Birmingham Hodge Hill by-election, 2004

From Wikipedia, the free encyclopedia
Jump to: navigation, search
Hodge Hill constituency shown within Birmingham

A by-election was held for the United Kingdom Parliament seat of Birmingham Hodge Hill, on 15 July, the same day as the Leicester South by-election. The by-election was called following the resignation of the sitting MP, Terry Davis, on 22 June 2004.[1] Davis had been appointed as Secretary General of the Council of Europe

The area has had a Labour MP since the 1950 general election, the only break being a Conservative Party victory at a 1977 by-election for the Birmingham Stechford constituency. Stechford returned to Labour at the 1979 general election.

At the by-election, the seat was retained by the Labour Party, and Liam Byrne became the MP, but with a vastly reduced majority with the seat becoming a marginal. The Liberal Democrat candidate Nicola Davies increased her party's share of the vote by over 26% and was only 460 votes behind.

The by-election was heavily contested by Labour and the Liberal Democrats, with both parties alleging "dirty tricks" by the other.[2]


Results[edit]

Turnout was 37.89%.

2004 by-election: Birmingham Hodge Hill[3]
Party Candidate Votes % ±
Labour Liam Byrne 7,451 36.5 -27.4
Liberal Democrat Nicola Davies 6,991 34.2 +26.1
Conservative Stephen Eyre 3,543 17.3 -2.7
Respect John Rees 1,282 6.3
National Front Jim Starkey 805 3.9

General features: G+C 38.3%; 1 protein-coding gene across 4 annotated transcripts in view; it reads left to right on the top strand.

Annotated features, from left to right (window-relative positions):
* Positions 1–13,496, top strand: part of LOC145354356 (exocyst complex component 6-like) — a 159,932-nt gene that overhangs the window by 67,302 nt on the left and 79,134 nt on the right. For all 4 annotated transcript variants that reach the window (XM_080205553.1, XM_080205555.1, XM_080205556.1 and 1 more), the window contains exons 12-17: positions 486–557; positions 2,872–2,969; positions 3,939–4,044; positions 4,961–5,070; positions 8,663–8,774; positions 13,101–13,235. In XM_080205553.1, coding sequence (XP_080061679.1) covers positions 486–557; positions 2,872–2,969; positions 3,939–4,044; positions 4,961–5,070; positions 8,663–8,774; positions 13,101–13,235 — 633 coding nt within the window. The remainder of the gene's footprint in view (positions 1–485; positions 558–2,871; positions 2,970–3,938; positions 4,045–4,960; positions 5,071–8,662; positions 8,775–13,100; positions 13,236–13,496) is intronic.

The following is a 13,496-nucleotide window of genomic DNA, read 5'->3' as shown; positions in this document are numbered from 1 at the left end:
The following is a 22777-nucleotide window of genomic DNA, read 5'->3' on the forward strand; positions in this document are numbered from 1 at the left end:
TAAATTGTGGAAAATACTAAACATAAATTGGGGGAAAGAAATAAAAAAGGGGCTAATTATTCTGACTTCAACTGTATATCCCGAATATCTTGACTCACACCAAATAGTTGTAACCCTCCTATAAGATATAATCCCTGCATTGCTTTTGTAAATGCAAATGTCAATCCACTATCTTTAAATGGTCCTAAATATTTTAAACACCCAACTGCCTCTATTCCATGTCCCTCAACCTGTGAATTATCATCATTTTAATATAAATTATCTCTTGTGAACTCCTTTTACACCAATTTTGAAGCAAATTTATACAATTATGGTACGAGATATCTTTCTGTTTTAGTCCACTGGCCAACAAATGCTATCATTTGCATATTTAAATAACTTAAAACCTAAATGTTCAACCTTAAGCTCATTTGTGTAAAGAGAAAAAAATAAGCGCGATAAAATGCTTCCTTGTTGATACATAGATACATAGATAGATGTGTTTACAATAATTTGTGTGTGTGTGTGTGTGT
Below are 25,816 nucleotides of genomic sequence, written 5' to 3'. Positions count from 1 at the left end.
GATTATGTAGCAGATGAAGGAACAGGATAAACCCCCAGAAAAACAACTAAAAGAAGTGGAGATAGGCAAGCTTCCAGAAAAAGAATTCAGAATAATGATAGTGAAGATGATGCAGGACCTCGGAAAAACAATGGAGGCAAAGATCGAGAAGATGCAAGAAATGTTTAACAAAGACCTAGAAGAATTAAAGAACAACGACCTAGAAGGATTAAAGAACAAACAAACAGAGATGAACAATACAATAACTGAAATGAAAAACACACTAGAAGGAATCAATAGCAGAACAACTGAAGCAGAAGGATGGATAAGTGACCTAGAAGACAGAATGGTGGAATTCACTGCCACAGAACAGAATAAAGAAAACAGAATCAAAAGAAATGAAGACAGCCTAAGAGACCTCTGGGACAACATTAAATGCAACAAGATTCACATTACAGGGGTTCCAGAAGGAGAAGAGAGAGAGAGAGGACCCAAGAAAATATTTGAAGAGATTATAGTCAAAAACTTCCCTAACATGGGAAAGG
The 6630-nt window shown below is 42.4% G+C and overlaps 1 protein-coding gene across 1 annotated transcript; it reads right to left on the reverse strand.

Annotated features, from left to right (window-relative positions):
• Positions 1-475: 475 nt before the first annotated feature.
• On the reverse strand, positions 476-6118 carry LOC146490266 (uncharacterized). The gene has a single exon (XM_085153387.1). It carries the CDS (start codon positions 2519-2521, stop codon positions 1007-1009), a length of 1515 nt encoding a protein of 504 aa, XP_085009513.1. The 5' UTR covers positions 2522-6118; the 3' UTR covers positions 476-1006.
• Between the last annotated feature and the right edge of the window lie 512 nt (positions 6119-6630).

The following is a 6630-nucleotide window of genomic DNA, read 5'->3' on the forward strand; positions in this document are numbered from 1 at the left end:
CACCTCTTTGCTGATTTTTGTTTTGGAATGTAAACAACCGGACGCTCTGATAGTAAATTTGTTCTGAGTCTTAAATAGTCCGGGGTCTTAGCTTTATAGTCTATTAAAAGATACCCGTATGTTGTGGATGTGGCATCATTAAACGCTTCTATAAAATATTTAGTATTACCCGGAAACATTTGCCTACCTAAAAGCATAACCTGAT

English Democrats Mark Wheatley 277 1.4
Christian Vote Rev. George Hargreaves 90 0.4
Majority 460 2.3 -41.6
Turnout 20,439 37.9
Labour hold Swing

2001 result[edit]

From the 2001 general election.

2001 General Election: Birmingham, Hodge Hill
Party Candidate Votes % ±
Labour Terry Davis 16,901 63.9 -1.7
Conservative Debbie Lewis 5,283 20.0 -4.0
Liberal Democrat Charles Dow 2,147 8.1 -0.4
BNP Lee Windridge 889 3.3
People's Justice Perwaz Hussain 561 2.1
Socialist Labour Dennis Cridge 284 1.1
UKIP Harvey Vivian 275 1.0 -0.9
Muslim Party Ayub Khan 125 0.5
Majority 11,618 43.9
Turnout 26,465 47.9

References[edit]

  1. ^ [1] Sessional Information Digest 2003-04, Hansard
  2. ^ Nick Cohen (22 August 2004). "The Ghost of Enoch". The Observer. Retrieved 16 December 2010. 
  3. ^ Boothroyd, David. "Results of Byelections in the 2001-2005 Parliament". United Kingdom Election Results. Retrieved 2015-10-05. 

External links[edit]